What types of dogs can be therapy animals?
According to the American Kennel Club, “Therapy dog candidates should be naturally calm, friendly and affectionate to strangers. They also need to be well trained in basic obedience, able to easily adapt to novel noises, places, smells, and equipment. Therapy dog organizations also require that therapy dogs be healthy and have regular wellness check-ups and be well-groomed, clean and brushed at the time of all visits.” Dogs of any breed can become therapy pets.
Early socialization is key to ensuring well-adjusted, friendly pets who can adapt to many different settings. If you have a puppy, be sure to have them spend time around people of different genders, body types, ages, and personalities. Your dog should feel comfortable around people with facial hair, people wearing hats, and people with a variety of voices. You can use a system of positive rewards to help your pet stay calm and focused in any situation.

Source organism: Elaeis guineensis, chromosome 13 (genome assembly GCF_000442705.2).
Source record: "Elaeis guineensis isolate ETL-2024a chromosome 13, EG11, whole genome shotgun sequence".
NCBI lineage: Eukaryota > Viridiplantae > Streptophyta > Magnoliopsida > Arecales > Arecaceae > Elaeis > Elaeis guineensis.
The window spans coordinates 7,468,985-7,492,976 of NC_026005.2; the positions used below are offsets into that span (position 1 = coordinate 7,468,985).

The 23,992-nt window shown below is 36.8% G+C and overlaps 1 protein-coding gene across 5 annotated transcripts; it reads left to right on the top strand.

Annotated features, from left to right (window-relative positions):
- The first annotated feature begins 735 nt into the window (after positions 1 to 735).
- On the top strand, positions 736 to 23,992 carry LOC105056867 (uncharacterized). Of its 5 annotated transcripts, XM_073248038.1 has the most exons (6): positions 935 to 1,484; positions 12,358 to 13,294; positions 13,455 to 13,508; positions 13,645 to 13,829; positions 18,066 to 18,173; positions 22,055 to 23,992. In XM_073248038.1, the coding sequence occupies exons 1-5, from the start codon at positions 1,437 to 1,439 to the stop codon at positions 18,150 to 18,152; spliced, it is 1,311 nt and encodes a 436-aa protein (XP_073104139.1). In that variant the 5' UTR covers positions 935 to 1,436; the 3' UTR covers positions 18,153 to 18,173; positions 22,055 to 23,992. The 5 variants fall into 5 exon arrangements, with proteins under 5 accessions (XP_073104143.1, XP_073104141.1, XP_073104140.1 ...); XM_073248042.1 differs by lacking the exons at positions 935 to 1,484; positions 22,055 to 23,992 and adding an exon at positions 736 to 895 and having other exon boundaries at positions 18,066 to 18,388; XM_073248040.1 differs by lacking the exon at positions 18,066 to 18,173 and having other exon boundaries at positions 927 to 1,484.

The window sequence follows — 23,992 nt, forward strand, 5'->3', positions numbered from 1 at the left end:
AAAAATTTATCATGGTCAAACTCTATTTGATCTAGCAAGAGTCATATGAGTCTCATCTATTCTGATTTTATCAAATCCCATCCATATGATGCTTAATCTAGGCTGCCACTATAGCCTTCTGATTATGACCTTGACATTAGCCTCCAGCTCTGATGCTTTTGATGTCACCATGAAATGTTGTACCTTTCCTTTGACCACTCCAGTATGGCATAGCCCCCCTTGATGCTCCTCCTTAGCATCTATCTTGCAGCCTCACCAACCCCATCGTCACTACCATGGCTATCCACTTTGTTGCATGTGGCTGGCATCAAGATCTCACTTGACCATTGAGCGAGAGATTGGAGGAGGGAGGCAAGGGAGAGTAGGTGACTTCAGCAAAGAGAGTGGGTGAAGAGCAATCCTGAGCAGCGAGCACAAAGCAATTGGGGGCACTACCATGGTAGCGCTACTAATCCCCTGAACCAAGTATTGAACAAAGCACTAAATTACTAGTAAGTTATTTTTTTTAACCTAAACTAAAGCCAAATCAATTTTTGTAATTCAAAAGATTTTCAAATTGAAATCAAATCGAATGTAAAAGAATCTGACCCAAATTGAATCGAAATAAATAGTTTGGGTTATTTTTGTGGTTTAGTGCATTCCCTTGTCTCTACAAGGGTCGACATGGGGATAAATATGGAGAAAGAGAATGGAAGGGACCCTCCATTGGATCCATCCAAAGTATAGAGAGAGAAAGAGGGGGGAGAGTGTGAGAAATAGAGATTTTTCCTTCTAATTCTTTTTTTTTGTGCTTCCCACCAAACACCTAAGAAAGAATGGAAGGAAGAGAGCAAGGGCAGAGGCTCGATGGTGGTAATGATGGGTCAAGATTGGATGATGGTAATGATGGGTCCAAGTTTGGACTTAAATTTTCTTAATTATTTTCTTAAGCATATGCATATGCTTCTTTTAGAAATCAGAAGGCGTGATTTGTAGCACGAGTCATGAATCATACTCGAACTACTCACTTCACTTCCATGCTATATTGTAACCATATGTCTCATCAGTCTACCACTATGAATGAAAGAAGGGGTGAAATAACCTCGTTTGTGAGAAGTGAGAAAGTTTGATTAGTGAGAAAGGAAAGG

The AKC recommends that dogs pass the Canine Good Citizen test before enrolling in therapy-specific training. This 10-step test helps your pet demonstrate excellent behavior and responsiveness. You can train your pet independently to pass this test or look for classes offered by local organizations. After your pet obtains CGC status, you may also consider distraction-proofing classes or advanced CGC certification, which includes Community and Urban tests conducted in busy, real-life situations such as crowded sidewalks.